I’ve been monitoring, evaluating, and deploying new technologies for over a quarter of a century. It’s something I love to do. Monitoring emerging technologies gives us an opportunity to imagine the possibilities of the future. Even better, more often than not, deploying emerging technologies gives us the opportunity to positively change millions of lives. As processing power has skyrocketed, technology costs have dropped, and half the world has connected to the Internet (yup – still 50% of the world’s population has no access to the Internet), the rate of new technologies introduced has accelerated. We quickly forget that Facebook didn’t exist 13 years ago or that the iPhone will only be 10 in 2017. It’s worth noting however, that for all the new ideas that are introduced each year, most don’t succeed. That’s sobering if you’re an entrepreneur and a challenge if some of your success depends on trying to figure out and invest in what’s “next.”
Assuming that current trends continue, our future belongs to cities. Already half of all humans on the planet live in cities, and by 2050 a full 70 percent of civilization will live, work, and play in an urban environment.
Video also discusses the role of the Internet of Things in a government and city context.
Successfully implementing knowledge management, which is broadly defined as the identification, retention, effective use, and retirement of institutional insight, has been an elusive goal for most organizations. Some of the smartest people I have worked with have been frustrated by their efforts, not through lack of trying or ability but by the inherent challenges it presents. Now the emergence and impact of social media and the way it democratizes the creation and use of knowledge in the enterprise is forcing us to rethink our assumptions.
The open government podcast, a Canadian duo, interviewed me about the work the City of Palo Alto has been doing around government innovation and more. The interview is in two podcasts. Total time is 30 minutes.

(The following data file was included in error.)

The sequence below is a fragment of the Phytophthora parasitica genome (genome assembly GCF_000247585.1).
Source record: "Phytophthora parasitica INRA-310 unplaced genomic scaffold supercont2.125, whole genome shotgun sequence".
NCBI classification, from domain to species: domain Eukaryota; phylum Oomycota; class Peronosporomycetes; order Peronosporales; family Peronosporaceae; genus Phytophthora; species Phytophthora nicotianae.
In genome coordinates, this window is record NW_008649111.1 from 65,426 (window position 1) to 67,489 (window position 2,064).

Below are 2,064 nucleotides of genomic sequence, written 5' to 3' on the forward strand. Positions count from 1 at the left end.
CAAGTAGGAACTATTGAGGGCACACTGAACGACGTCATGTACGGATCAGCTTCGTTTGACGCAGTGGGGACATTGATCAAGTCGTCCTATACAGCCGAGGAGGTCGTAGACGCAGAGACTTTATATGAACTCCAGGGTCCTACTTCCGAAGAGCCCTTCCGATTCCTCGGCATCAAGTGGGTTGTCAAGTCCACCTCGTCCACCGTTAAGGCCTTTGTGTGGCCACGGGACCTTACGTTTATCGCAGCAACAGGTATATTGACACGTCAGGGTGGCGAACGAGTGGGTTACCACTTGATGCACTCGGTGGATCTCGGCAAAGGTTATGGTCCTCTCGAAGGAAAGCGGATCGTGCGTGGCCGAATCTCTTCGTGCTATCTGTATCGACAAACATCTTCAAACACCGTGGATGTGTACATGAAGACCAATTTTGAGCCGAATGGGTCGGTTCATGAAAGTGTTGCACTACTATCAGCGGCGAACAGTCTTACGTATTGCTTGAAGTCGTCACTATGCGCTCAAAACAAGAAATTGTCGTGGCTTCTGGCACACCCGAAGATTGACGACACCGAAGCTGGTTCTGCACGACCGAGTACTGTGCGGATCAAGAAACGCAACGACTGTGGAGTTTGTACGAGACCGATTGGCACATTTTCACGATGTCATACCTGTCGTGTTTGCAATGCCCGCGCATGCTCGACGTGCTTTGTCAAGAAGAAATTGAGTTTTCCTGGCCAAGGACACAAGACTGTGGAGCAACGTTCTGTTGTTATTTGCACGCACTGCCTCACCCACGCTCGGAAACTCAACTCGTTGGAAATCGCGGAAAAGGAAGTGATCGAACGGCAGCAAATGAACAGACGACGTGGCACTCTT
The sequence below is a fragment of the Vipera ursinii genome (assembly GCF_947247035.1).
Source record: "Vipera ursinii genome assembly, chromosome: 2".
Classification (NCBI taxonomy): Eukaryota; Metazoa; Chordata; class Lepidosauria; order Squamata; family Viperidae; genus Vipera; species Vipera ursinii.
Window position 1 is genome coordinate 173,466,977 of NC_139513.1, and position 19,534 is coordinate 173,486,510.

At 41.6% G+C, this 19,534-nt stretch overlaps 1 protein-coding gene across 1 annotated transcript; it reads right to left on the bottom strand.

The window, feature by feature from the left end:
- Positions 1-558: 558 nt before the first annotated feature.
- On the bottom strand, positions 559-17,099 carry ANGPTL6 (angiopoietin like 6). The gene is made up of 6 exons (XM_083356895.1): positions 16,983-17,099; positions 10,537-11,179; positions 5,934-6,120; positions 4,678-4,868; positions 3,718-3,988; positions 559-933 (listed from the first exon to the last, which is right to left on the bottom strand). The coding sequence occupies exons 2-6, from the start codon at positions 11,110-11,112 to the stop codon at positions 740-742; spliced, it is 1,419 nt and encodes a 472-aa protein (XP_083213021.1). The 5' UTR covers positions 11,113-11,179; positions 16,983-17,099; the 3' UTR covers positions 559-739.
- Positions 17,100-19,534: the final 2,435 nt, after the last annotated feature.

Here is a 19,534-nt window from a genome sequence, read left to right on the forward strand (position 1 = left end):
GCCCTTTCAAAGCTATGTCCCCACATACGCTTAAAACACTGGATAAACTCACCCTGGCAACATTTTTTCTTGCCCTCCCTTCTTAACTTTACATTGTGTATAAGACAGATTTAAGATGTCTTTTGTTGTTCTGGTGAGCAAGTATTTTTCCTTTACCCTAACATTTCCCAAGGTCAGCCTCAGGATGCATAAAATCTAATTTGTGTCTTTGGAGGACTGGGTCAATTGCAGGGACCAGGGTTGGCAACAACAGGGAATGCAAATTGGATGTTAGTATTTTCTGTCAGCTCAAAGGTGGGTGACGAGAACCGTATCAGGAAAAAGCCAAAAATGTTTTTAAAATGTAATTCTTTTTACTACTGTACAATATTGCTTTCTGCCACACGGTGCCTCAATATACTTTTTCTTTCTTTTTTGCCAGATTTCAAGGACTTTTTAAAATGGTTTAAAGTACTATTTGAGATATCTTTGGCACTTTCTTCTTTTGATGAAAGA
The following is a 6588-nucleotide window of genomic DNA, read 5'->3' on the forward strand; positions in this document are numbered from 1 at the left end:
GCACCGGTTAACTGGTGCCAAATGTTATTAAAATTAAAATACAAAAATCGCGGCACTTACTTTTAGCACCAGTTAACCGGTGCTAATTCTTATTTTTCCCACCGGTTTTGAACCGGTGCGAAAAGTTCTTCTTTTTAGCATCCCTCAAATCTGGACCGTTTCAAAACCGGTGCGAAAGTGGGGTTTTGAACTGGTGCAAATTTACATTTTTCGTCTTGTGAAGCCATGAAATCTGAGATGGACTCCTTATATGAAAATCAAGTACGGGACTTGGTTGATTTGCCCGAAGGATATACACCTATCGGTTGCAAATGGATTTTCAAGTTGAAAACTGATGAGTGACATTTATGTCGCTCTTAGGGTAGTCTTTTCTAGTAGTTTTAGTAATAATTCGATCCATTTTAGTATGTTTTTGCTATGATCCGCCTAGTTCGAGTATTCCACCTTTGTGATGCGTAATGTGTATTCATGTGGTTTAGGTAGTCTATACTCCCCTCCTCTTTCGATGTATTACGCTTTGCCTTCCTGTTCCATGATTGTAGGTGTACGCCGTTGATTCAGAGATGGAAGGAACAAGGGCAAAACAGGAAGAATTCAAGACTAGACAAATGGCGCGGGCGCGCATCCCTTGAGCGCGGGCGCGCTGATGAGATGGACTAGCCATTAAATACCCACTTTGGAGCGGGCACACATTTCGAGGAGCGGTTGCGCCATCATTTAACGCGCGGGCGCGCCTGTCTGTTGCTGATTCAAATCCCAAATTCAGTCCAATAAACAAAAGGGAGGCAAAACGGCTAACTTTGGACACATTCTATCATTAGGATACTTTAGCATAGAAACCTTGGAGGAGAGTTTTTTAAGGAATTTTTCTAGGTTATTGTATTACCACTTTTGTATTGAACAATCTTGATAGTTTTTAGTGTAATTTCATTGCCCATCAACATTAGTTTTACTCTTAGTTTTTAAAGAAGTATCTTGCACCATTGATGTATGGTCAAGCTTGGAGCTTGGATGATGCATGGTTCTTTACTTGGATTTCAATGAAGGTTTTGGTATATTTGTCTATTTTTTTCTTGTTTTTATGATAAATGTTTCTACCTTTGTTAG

“If you want to build a ship, don’t drum up people together to collect wood and don’t assign them tasks and work, but rather teach them to long for the endless immensity of the sea.”
Antoine de Saint-Exupery
In the world of tech, we recognize that introducing a new product or service is often highly disruptive to an existing market and its competitors. What is relatively new is the speed and scale in which that disruption can take place. The torrent of punditry that pre-empts these introductions is notable alone. It has created an unusually unsettled technology marketplace.
It seems everyone is focused on big data. And why not? Today the world is producing an extraordinary volume of data. Our prolific machines and interactions are now venting a massive scale of data exhaust unprecedented in our short digital history. Big data is spinning up stunning visuals that are providing completely new understandings. Suddenly we’re embedded in the zettabyte era.
On one hot day last June, along with civic hacking events in 83 cities participating in the first-ever National Day of Civic Hacking, the City of Palo Alto, California, held an outdoor festival of civic innovation. Approximately 5000 people showed up to discover and be inspired by a wide range of technology-related talks and solutions for delivering government in completely new ways. While some software hacking took place, the focus was on beginning both the education and conversation on defining civic innovation and answering why it is so important to all our communities. The festival was a success and was highly praised by the community and at a special event at the White House later in the summer.
Ask yourself how much new value did you create for your organization today? Did you suggest a new way to reengineer a common task that could result in a better outcome? Are your work behaviors keeping you relevant? If these questions are not top of mind for you yet, they will be. Your future employment may depend on being able to answer them with a resounding yes. Why? Read on.
In an era of government deficits, it’s comforting to note that there is an abundant surplus of data. But until recently, leveraging value from data beyond its initial creation and use has been difficult. Today, this picture is changing. A combination of new technologies and a more enlightened emerging leadership is finding innovative ways to put data to work. Beyond much desired transparency and accountability, making government data more easily accessible is creating a wave of valuable community applications. In this video, I discuss this topic, explore best practices, and share my thoughts on civic innovation.